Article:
Ewing works with engineers on the software program, called Sophie, which can be downloaded to a smartphone. The virtual nurse gently reminds users to check their medication, asks them how they are feeling or if they are in pain, and then sends the data to a real doctor.

As tech behemoths and a wave of start-ups double down on virtual assistants that can chat with human beings, writing for AI is becoming a hot job in Silicon Valley. Behind Apple’s Siri, Amazon’s Alexa and Microsoft’s Cortana are not just software engineers. Increasingly, there are poets, comedians, fiction writers, and other artistic types charged with engineering the personalities for a fast-growing crop of artificial intelligence tools.

“Maybe this will help pay back all the student loans,” joked Ewing, who has master’s degrees from the Iowa Writer’s Workshop and film school.

Unlike the fictional characters that Ewing developed in Hollywood, who are put through adventures, personal trials and plot twists, most virtual assistants today are designed to perform largely prosaic tasks, such as reading through email, sending meetings reminders or turning off the lights as you shout across the room.

But a new crop of virtual assistant start-ups, whose products will soon flood the market, have in mind more ambitious bots that can interact seamlessly with human beings.

Continue Reading…

The rapid pace of artificial intelligence (AI) has raised fears about whether robots could act unethically or soon choose to harm humans. Some are calling for bans on robotics research; others are calling for more research to understand how AI might be constrained. But how can robots learn ethical behavior if there is no “user manual” for being human?

Continue Reading…

Toyota is investing $1 billion in a research company it’s setting up in Silicon Valley to develop artificial intelligence and robotics, underlining the Japanese automaker’s determination to lead in futuristic cars that drive themselves and to apply the technology to other areas of daily life.

Toyota Motor Corp. President Akio Toyoda said Friday that the company will start operating in January with 200 employees at a facility near Stanford University. A second facility will be established near Massachusetts Institute of Technology in Cambridge.

The investment, which will be spread over five years, comes on top of $50 million Toyota announced earlier for artificial intelligence research at Stanford and MIT.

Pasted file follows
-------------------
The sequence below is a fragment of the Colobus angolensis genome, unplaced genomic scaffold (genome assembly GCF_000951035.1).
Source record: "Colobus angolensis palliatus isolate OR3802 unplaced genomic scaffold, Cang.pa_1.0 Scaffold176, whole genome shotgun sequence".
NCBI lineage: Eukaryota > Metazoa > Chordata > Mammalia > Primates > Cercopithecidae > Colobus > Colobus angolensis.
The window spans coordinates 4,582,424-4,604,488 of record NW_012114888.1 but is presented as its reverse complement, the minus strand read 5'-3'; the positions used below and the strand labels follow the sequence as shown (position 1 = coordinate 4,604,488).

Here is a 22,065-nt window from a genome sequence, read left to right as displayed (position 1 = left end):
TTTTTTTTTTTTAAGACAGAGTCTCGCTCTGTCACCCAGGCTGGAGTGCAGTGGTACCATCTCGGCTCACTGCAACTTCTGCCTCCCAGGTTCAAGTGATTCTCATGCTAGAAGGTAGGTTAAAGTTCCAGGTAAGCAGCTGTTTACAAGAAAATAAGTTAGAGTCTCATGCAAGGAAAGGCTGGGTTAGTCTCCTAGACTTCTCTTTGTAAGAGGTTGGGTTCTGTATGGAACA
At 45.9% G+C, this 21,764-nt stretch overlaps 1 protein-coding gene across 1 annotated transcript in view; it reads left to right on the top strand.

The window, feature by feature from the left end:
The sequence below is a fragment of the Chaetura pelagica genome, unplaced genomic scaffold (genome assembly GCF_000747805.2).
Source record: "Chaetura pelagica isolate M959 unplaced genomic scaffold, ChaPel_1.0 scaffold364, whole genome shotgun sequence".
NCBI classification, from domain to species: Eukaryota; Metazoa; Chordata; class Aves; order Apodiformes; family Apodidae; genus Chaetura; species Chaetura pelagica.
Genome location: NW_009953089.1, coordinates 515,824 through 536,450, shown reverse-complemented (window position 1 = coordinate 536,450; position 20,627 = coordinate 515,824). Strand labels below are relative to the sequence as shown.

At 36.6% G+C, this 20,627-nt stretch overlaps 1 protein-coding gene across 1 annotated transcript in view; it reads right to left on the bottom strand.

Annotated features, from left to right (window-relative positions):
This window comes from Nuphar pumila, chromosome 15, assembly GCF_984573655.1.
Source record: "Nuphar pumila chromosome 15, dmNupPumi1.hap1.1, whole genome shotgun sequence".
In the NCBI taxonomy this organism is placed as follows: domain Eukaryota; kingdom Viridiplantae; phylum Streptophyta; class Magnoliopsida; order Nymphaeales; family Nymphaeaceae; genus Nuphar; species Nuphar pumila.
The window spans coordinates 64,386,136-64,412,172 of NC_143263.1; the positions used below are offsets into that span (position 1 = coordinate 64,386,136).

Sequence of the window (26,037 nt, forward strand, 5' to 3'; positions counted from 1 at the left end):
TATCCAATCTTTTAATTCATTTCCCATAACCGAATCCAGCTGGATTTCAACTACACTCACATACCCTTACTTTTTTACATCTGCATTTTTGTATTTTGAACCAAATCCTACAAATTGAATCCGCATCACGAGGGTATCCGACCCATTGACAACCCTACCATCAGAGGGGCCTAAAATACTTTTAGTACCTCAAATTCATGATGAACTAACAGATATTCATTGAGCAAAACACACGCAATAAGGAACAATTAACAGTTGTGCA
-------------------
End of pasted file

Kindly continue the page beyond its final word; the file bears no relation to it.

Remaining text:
Toyota said its interest extended beyond autonomous driving, which is starting to be offered by some automakers and being promised by almost all of them.

Toyota has already shown an R2-D2-like robot (called the Toyota Partner Robot Family) designed to help the elderly, the sick and people in wheelchairs by picking up and carrying objects. The automaker has also shown human-shaped entertainment robots that can converse and play musical instruments. As the world’s top auto manufacturer, Toyota already uses sophisticated robotic arms and computers in auto production, including doing paint jobs and screwing in parts.

Read the rest of the article at: http://www.latimes.com/business/la-fi-toyota-silicon-valley-20151106-story.html

In the future, HUMANS Are Going to be Artificially Intelligent.

That’s the prediction of Ray Kurzweil (website), director of engineering at Google, who spoke Wednesday at the Exponential Finance conference in New York.

Kurzweil predicts that humans will become hybrids in the 2030s. That means our brains will be able to connect directly to the cloud, where there will be thousands of computers, and those computers will augment our existing intelligence. He said the brain will connect via nanobots — tiny robots made from DNA strands.

“Our thinking then will be a hybrid of biological and non-biological thinking,” he said.

The bigger and more complex the cloud, the more advanced our thinking. By the time we get to the late 2030s or the early 2040s, Kurzweil believes our thinking will be predominately non-biological.

Read more at: Money.cnn.com/video/technology/2015/05/28/google-io-2015-keynote-highlights.cnnmoney/

UPDATE: September 2015 — they did it!

robots-teach-merryland-international

Abu Dhabi: Robot Teachers will soon be instructing students in basic math and other subjects at a private school in Abu Dhabi.